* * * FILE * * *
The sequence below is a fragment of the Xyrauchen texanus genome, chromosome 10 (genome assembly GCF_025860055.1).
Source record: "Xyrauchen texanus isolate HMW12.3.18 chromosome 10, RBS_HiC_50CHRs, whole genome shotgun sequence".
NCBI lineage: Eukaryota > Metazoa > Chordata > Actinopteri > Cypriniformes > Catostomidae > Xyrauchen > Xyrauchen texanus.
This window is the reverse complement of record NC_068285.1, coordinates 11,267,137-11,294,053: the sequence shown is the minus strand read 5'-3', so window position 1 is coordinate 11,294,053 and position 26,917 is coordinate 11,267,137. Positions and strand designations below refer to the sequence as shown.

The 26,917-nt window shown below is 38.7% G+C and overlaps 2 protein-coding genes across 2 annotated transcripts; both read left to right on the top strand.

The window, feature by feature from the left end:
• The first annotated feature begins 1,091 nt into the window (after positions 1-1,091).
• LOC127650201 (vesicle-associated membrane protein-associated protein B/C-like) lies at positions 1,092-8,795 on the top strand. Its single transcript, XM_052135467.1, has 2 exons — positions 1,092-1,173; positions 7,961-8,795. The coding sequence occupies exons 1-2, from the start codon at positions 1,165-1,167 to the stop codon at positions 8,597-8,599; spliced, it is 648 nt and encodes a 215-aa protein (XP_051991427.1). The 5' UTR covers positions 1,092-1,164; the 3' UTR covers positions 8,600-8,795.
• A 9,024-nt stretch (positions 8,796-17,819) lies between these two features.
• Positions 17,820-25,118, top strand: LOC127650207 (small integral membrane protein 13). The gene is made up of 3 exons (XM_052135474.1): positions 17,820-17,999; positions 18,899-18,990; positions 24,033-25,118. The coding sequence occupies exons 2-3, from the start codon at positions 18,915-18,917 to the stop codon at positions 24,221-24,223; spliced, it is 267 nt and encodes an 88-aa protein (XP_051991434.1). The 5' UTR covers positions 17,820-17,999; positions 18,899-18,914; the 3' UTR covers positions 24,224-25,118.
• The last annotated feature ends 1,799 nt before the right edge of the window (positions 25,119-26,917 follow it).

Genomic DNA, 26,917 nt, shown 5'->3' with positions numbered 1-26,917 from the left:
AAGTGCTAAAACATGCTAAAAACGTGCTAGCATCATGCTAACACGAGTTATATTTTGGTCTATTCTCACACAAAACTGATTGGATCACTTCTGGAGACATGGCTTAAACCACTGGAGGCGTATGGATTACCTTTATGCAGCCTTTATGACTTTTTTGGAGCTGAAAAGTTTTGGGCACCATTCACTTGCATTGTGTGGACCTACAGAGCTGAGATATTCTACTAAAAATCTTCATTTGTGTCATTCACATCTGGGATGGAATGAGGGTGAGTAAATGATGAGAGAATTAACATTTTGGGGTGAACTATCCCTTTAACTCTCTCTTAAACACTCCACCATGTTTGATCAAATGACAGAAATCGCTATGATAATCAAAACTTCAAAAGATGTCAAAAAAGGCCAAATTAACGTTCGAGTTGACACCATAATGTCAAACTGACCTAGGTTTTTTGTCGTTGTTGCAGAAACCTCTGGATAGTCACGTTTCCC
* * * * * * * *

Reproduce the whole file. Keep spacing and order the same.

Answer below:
The sequence below is a fragment of the Xyrauchen texanus genome, chromosome 10 (genome assembly GCF_025860055.1).
Source record: "Xyrauchen texanus isolate HMW12.3.18 chromosome 10, RBS_HiC_50CHRs, whole genome shotgun sequence".
NCBI lineage: Eukaryota > Metazoa > Chordata > Actinopteri > Cypriniformes > Catostomidae > Xyrauchen > Xyrauchen texanus.
This window is the reverse complement of record NC_068285.1, coordinates 11,267,137-11,294,053: the sequence shown is the minus strand read 5'-3', so window position 1 is coordinate 11,294,053 and position 26,917 is coordinate 11,267,137. Positions and strand designations below refer to the sequence as shown.

The 26,917-nt window shown below is 38.7% G+C and overlaps 2 protein-coding genes across 2 annotated transcripts; both read left to right on the top strand.

The window, feature by feature from the left end:
• The first annotated feature begins 1,091 nt into the window (after positions 1-1,091).
• LOC127650201 (vesicle-associated membrane protein-associated protein B/C-like) lies at positions 1,092-8,795 on the top strand. Its single transcript, XM_052135467.1, has 2 exons — positions 1,092-1,173; positions 7,961-8,795. The coding sequence occupies exons 1-2, from the start codon at positions 1,165-1,167 to the stop codon at positions 8,597-8,599; spliced, it is 648 nt and encodes a 215-aa protein (XP_051991427.1). The 5' UTR covers positions 1,092-1,164; the 3' UTR covers positions 8,600-8,795.
• A 9,024-nt stretch (positions 8,796-17,819) lies between these two features.
• Positions 17,820-25,118, top strand: LOC127650207 (small integral membrane protein 13). The gene is made up of 3 exons (XM_052135474.1): positions 17,820-17,999; positions 18,899-18,990; positions 24,033-25,118. The coding sequence occupies exons 2-3, from the start codon at positions 18,915-18,917 to the stop codon at positions 24,221-24,223; spliced, it is 267 nt and encodes an 88-aa protein (XP_051991434.1). The 5' UTR covers positions 17,820-17,999; positions 18,899-18,914; the 3' UTR covers positions 24,224-25,118.
• The last annotated feature ends 1,799 nt before the right edge of the window (positions 25,119-26,917 follow it).

Genomic DNA, 26,917 nt, shown 5'->3' with positions numbered 1-26,917 from the left:
AAGTGCTAAAACATGCTAAAAACGTGCTAGCATCATGCTAACACGAGTTATATTTTGGTCTATTCTCACACAAAACTGATTGGATCACTTCTGGAGACATGGCTTAAACCACTGGAGGCGTATGGATTACCTTTATGCAGCCTTTATGACTTTTTTGGAGCTGAAAAGTTTTGGGCACCATTCACTTGCATTGTGTGGACCTACAGAGCTGAGATATTCTACTAAAAATCTTCATTTGTGTCATTCACATCTGGGATGGAATGAGGGTGAGTAAATGATGAGAGAATTAACATTTTGGGGTGAACTATCCCTTTAACTCTCTCTTAAACACTCCACCATGTTTGATCAAATGACAGAAATCGCTATGATAATCAAAACTTCAAAAGATGTCAAAAAAGGCCAAATTAACGTTCGAGTTGACACCATAATGTCAAACTGACCTAGGTTTTTTGTCGTTGTTGCAGAAACCTCTGGATAGTCACGTTTCCC